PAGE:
Recovery, Part 2

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Throwing is like many other athletic movements. If a basketball player wants to get better at his jump shot, he has to get in the gym and get the ball in the air.  If you want to improve your lower body strength, you have lift.  Now, strength training is probably the most similar to throwing a baseball because you can’t max it out every day.  But you can’t just go in once a week, crush your lower body, and then shut it down for a week.  You need to take care of auxiliary lifts and make sure that you maintain mobility.  For many, the body will actually recover better if they are active in between lifting days.

Throwing is an extreme complex movement that, for some, can be very stressful.  As the tissue recovers from this stress, it becomes a jumbled mess. In order to get the tissue to align properly, it needs low intensity work that is specific to its normal movement.  To say it another way, you need to make low intensity throws.  Youth athletes typically fall into three categories: no pain - great performance, pain - great performance, pain and inconsistent performance.  We believe that all three groups could benefit from a recovery day.

Starting with the latter, athletes experiencing pain and inconsistent performance need to refine their movement patterns to lessen the stress on their arm and continue to increase arm strength. They may also have major physical contributors to arm pain that need to be taken seriously or corrected with different forms of arm care.  If there is pain, then we need to fix both movement patterns and physical constraints, because it is impossible to know which is causing pain. However, if we take care of all of it, we have a better chance at getting rid of the pain.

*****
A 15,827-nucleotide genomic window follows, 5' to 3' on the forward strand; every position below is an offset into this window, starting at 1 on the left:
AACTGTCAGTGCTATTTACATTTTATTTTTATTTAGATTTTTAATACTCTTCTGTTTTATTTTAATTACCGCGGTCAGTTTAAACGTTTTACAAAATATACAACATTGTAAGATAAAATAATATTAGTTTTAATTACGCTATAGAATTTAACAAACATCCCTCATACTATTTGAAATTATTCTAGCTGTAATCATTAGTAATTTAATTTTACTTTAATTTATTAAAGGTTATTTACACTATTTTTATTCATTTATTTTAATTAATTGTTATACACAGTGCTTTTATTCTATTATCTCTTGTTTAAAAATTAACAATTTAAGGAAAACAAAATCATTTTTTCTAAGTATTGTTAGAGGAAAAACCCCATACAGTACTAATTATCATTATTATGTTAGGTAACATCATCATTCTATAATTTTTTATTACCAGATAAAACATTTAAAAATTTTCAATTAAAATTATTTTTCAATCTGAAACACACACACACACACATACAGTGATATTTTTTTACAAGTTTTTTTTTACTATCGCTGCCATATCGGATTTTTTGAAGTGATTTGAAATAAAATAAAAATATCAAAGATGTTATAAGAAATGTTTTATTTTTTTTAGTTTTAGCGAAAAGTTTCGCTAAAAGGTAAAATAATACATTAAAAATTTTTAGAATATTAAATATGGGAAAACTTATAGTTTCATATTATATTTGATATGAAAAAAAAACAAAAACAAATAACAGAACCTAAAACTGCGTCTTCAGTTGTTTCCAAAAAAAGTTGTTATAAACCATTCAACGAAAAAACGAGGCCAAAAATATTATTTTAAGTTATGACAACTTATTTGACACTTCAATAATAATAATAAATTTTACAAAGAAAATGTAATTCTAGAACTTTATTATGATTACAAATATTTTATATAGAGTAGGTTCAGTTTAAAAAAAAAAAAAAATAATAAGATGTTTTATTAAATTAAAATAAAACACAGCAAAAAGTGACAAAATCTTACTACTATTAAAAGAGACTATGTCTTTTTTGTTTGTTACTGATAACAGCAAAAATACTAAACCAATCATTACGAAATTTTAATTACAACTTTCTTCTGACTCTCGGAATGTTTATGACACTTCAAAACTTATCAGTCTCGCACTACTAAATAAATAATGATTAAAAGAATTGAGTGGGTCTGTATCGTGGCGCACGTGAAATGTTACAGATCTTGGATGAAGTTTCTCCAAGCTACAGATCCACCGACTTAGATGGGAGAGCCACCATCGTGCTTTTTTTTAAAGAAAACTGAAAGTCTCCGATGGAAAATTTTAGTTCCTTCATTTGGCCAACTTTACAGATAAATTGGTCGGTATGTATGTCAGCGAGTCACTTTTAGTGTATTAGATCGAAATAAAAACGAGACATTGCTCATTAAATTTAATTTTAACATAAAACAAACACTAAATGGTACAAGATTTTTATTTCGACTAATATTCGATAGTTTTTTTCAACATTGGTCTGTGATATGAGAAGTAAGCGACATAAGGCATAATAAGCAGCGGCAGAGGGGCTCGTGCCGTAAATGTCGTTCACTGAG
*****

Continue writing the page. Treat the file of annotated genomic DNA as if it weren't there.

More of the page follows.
For the group that is having pain, but still performing well, they need to do all they can to maintain arm fitness, but also need to improve movement patterns. The Oates Training Sock is the equivalent to ⅓ of the stress of normal throwing.  We have athletes throw in constraint drills that will keep them moving efficiently while also speeding up the recovery process.  These constraint drills allow them to continue to improve their mechanics which could eliminate many recovery issues (if every pitch becomes less stressful, they will recover faster).  We can also use arm care to address specific strength or movement issues that can be contributing to their lack of recovery.

For the guys who have no pain and great performance, their need for recovery is simple. If they improved their recovery, they could be able to train at a higher level of intensity.  Our data from the offseason shows that if you are able to throw the ball hard more often, your velocity can continue to improve, even in season.  Also if they are able to throw a bullpen at closer to game-like speed, they can improve command and secondary offerings.  Again research of skill development shows that a majority of work needs to be done at 80% or above, or movement patterns could regress when they get up to game speed.  Therefore, their recovery day would be more geared to making their next training day more intense.  

We are shifting Healthy Heat to accommodate in-season work.  Youth throwers need to continue to improve their routine.  They need an arm care program that is monitored to make sure any movement issues are improving.  They also need to continue to refine mechanics so their recovery improves.  While bullpens are important, there is more work that can be done to improve efficiency.  We want to shift the focus from just pitching and continue to make high-level throwers who have the ability to dominate on the mound.  And, most importantly, we want to provide a real plan for guys to overcome arm pain.